Galaxies Lecture 12
For solid-body rotation (), contours will simply be vertical lines for a galaxy viewed edge-on, with major axis along the x-axis. This approximates the actual rotation curve of a galaxy near its center. We discussed in the last lecture how galaxies at larger radii approximate , with radial isovelocity contours. Thus, we may draw the velocity contours as vertical near the center of a galaxy and radial farther away. In reality, this isn’t far off–if you just blend the two together you get lines which look the the diverging lines of a magnetic dipole, and this is pretty close to what we measure. In fact, if decreases at large radii, we may even see the closure of the field (i.e. the wires of coil magnet). All these types of diagrams together are generally called spider diagrams.
Analyzing spider diagrams can tell us a lot about the motion of stars in a galaxy. A general technique is to decompose the velocities we measure into components representing the systemic velocity (the recessional velocity of the galaxy), angular velocity (purely rotational), and infall velocity:
We then decompose these components as a Fourier series:
These components can then reveal circular motion, radial motion, warps, elliptical orbits, and spiral arms.
Galaxies consist of:
- stars (bulge, disk)
- dust ( of gas, by mass)
We can use to get a figure for the mass of a galaxy (). We’ve mentioned already that there’s a problem of “missing matter” in galaxies. To help illustrate this, we can construct a maximum model which contains the maximum amount allowed (by ) of each component in order to try and construct a model which recreates the rotation curves we measure. Gas components peak in velocity at small radii, and fall off slowly. However, they move rather slowly. Bulge components peak at slightly higher radii and fall off quickly. Finally, disk components peak at higher radii and at higher velocities, and fall off more slowly than the bulge, but more quickly than gas. The sum of all these components can create the initial flatness we see, but not out to large radii. For this we need dark matter, which must have a density profile:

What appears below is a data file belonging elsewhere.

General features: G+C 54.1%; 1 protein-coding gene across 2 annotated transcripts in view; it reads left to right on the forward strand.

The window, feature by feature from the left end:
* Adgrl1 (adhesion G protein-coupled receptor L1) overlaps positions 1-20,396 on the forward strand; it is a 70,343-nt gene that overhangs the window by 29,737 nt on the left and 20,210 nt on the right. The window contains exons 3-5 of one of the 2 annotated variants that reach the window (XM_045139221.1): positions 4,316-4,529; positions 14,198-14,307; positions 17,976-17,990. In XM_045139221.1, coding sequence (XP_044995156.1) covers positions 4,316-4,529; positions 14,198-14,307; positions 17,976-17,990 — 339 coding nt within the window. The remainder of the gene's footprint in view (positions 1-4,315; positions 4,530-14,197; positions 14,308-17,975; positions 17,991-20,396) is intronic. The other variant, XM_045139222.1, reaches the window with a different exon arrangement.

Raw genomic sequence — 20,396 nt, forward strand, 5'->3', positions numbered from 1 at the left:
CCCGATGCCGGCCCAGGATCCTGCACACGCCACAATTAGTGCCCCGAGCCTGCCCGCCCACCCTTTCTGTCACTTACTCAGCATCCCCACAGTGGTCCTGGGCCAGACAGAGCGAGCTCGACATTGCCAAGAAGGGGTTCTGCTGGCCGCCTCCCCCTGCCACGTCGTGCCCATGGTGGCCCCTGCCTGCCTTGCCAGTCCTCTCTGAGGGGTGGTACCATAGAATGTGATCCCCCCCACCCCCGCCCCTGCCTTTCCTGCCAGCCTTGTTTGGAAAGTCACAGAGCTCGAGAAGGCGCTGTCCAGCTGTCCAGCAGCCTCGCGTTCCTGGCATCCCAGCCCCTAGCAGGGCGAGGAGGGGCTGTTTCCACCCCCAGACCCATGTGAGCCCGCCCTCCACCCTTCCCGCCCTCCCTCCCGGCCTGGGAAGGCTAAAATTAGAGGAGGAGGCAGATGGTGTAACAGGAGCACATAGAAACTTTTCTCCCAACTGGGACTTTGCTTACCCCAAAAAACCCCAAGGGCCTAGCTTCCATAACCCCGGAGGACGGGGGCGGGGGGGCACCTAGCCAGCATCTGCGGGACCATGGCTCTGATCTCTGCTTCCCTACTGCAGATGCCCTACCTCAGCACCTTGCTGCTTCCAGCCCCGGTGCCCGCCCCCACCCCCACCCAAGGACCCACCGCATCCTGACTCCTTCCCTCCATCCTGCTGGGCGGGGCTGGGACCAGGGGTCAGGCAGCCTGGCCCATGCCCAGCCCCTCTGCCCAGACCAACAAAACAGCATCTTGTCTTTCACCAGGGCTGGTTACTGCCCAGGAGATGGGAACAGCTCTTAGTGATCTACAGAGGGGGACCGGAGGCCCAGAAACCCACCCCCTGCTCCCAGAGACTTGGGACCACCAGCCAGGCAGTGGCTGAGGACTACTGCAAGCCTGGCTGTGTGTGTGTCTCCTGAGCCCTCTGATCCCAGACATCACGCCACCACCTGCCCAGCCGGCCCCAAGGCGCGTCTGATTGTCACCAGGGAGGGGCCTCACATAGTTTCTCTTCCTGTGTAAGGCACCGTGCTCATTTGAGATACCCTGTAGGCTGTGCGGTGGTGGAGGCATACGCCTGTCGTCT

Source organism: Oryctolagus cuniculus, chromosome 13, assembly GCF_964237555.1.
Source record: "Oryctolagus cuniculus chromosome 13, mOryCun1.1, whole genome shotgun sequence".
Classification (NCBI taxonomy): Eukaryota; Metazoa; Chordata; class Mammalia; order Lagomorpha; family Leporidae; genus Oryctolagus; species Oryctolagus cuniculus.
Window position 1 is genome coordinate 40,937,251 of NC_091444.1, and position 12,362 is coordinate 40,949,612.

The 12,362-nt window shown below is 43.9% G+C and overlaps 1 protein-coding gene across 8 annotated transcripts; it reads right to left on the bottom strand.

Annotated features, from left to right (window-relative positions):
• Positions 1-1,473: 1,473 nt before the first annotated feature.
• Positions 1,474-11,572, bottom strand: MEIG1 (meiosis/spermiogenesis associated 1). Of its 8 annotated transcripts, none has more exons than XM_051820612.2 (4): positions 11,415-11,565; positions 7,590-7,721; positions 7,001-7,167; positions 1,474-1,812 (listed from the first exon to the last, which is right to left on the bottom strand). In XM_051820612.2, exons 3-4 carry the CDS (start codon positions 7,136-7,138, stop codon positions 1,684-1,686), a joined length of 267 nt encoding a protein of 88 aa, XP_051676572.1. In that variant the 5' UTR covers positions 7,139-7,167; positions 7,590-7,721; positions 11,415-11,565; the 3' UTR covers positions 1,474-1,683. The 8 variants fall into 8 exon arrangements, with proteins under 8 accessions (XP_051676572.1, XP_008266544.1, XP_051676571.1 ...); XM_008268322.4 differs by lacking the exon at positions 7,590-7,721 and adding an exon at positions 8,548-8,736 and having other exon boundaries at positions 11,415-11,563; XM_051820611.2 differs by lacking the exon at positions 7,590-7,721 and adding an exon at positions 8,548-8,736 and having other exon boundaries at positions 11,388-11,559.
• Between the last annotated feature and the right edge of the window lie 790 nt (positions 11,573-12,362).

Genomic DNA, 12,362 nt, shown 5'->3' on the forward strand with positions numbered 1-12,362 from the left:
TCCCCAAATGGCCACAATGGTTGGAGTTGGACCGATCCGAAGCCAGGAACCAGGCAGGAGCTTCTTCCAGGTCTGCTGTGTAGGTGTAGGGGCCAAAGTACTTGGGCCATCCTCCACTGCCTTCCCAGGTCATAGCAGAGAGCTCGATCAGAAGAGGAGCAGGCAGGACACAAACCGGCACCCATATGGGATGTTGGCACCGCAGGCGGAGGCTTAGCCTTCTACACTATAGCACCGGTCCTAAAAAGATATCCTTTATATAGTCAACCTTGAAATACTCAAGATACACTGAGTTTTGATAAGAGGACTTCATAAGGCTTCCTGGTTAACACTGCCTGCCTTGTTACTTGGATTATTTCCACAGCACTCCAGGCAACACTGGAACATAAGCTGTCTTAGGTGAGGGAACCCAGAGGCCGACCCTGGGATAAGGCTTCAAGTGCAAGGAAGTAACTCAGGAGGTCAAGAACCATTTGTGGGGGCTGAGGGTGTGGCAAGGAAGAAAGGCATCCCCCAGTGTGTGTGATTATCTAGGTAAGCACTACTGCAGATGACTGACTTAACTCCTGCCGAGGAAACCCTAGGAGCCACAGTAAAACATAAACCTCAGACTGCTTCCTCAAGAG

We observe a lack of matter on the local scale (50-100 kpc), the local group scale (500 kpc), and on the scale of galaxy clusters (2 Mpc). We assume for simplicity’s sake that they are all the same phenomenon. We’ll take a stab at guessing what dark matter is:
- Faint Stars: deep exposures of local group show no large excesses. Not likely on large scales.
- Atomic Hydrogen: DM has in 100 kpc. This column density of hydrogen would be easily detectable by 21 cm emission. It has not been observed.
- Molecular Hydrogen: would be detectable by CO tracer, or if there’s no CO, its absorption would be seen in quasar spectra. It’s not there.
- Molecular Hydrogen Iceballs: condensed couldn’t be detected as long as it never passes through the disk. We can’t rule this out.
- Dust: not enough primordial metallicity.
- Hot Ionized Gas: so hot we don’t see optical emission lines. From Fluids, remember that in hydrostatic equilibrium:
Using the ideal gas equation , we have:
Using the viral temperature , so that , and saying and , we have , which says our hydrogen would emit in x-rays. We can measure the temperature of Hot Ionized Gas with x-rays and use the gravitationally inferred total mass to get an estimate of . We find that there isn’t enough around galaxies to account for dark matter, but around clusters hot gas accounts for a significant fraction of dark matter.
Across the universe, the ratio of baryonic to dark matter is 12%.